Substance Use Disorder (SUD)

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Substance Use Disorder (SUD)

Substance use disorder (SUD) is characterized by a pattern of using alcohol or another substance that results in disruption of your daily life or noticeable distress. This pattern affects your brain and your behavior and makes you unable to control your substance use.

What does SUD look like?

Being dependent on substances changes a person’s brain structure. This can cause changes in personality, intense cravings, and other abnormal behaviors. It also makes it difficult to stop using the substance without symptoms of withdrawal.

The Diagnostic and Statistical Manual of Mental Disorders (DSM-5) lists 11 criteria for identifying substance use disorder. The higher the number of symptoms a person aligns with, the more severe their disorder may be:

  • Using more of a substance that intended or using it for longer than you’re meant to.
  • Trying to cut down or stop using the substance but being unable to.
  • Experiencing intense cravings or urges to use the substance.
  • Needing more of the substance to get the desired effect (also called tolerance).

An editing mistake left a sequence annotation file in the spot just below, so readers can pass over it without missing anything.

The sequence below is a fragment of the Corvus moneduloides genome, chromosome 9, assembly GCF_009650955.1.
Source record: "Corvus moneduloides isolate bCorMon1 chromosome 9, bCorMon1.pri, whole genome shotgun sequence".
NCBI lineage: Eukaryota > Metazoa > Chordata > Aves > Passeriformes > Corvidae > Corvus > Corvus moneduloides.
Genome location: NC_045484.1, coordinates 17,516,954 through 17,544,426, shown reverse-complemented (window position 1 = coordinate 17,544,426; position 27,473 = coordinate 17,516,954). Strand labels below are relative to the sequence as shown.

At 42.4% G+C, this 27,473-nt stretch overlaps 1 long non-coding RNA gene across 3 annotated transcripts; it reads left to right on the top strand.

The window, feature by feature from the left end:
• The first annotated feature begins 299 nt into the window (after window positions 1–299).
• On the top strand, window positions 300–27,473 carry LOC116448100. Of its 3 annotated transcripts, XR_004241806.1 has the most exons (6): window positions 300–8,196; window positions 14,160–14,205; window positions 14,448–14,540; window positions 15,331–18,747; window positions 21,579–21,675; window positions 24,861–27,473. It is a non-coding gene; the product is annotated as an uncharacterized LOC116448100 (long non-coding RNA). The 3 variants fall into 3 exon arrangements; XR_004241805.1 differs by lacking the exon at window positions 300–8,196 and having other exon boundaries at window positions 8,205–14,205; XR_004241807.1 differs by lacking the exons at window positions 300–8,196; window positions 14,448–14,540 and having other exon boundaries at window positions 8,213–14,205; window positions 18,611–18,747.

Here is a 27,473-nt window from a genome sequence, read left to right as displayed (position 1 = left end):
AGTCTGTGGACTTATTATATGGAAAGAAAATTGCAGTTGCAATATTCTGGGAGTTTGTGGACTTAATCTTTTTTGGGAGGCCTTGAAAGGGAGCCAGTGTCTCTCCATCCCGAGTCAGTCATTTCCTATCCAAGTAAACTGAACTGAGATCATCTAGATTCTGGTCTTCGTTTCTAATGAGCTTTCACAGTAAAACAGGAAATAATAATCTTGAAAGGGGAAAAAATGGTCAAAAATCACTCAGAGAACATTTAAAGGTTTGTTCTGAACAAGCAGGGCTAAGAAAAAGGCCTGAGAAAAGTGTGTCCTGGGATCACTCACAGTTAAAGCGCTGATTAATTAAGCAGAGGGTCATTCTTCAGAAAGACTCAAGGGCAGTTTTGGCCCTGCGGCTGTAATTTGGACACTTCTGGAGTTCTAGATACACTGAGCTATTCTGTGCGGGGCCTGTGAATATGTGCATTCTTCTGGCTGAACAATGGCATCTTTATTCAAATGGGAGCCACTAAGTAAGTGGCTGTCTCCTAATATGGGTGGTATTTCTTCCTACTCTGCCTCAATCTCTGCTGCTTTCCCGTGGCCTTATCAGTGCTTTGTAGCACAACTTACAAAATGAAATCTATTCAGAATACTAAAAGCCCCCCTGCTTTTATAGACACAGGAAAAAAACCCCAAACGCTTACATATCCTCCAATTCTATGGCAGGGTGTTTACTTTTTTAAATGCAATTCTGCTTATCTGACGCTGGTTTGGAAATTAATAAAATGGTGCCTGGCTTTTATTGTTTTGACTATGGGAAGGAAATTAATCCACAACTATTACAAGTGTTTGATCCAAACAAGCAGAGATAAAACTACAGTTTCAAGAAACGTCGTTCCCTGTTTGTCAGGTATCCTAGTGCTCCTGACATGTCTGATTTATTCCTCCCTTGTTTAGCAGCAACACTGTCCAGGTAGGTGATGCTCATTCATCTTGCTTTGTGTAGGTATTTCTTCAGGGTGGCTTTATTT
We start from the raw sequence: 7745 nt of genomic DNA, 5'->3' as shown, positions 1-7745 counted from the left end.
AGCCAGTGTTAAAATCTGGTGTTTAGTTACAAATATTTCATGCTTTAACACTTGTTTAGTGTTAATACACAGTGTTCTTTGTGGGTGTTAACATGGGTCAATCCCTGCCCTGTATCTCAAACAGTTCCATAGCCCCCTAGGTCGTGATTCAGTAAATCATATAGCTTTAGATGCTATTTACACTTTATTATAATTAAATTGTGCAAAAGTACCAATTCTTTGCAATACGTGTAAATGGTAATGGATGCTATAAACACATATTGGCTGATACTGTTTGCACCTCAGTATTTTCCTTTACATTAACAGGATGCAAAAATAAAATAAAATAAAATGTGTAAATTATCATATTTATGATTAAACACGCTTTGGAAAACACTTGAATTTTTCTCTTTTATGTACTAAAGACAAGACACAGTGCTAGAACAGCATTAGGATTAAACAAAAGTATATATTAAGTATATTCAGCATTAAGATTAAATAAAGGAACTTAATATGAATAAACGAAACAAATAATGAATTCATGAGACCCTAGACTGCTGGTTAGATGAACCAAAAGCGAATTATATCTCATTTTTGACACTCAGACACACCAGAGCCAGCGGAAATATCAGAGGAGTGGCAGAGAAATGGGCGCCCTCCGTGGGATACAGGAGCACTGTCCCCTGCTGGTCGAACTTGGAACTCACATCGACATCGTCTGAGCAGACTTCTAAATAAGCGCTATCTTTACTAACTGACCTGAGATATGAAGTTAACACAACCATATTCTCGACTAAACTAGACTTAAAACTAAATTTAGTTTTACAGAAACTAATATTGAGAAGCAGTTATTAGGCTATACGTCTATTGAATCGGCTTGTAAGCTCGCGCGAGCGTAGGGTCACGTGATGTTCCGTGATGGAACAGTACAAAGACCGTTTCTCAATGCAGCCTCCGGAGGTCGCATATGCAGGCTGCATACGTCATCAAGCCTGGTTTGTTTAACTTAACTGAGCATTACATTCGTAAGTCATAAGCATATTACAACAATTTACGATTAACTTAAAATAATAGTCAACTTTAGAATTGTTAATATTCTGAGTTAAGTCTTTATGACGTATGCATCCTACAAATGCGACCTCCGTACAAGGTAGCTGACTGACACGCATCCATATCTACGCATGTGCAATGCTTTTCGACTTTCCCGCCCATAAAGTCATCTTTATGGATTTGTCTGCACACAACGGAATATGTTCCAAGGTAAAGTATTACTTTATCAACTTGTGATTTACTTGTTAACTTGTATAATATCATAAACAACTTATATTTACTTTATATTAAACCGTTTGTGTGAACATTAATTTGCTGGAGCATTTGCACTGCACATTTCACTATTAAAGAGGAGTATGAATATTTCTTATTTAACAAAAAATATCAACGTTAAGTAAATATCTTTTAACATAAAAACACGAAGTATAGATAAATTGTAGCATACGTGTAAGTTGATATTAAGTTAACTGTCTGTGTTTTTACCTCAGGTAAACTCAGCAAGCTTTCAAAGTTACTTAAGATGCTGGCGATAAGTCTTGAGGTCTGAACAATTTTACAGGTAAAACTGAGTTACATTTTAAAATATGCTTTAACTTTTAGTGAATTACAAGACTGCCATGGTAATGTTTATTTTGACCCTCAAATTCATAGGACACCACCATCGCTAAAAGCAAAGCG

• Developing withdrawal symptoms when not using the substance.
  • Spending more time getting and using drugs and recovering from substance use.
  • Neglecting responsibilities at home, work or school because of substance use.
  • Continuing to use even when it causes relationship problems.
  • Giving up important or desirable social and recreational activities due to substance use.
  • Using substances in risky settings that put you in danger.
  • Continuing to use despite the substance causing problems to your physical and mental health.

What causes SUD?

SUD has similar risk factors as other mental disorders, including:

  • Environment. Stressful or traumatic environments, in childhood and adulthood, can contribute to the development of SUD.
  • Genetics. Substance dependency can run in families.
  • Co-occurring mental disorders. People with other mental disorders may turn to substances to self-medicate, which can make symptoms worse over time and can lead to the development of SUD.

How do I know if I have SUD?

If you have noticed a pattern of substance use in your life or in someone you know, it is important to speak up about it. Recognition of the pattern is the first step in getting help. A doctor can further determine your diagnosis and help you get connected to treatment options.

For most people, a combination of medication and therapy is beneficial in recovery from a substance use disorder. Medication can be used to treat co-occurring disorders, relieve withdrawal symptoms and control cravings. Other strategies used in treatment may include:

  • Hospitalization to manage medical withdrawal.
  • Therapeutic communities or sober houses.
  • Intensive outpatient programs.
  • Residential treatment, also called rehab.
  • Mutual-aid groups like Alcoholics Anonymous, Narcotics Anonymous and SMART Recovery.
  • Self-help groups that include family members, like Al-Anon or Nar-Anon.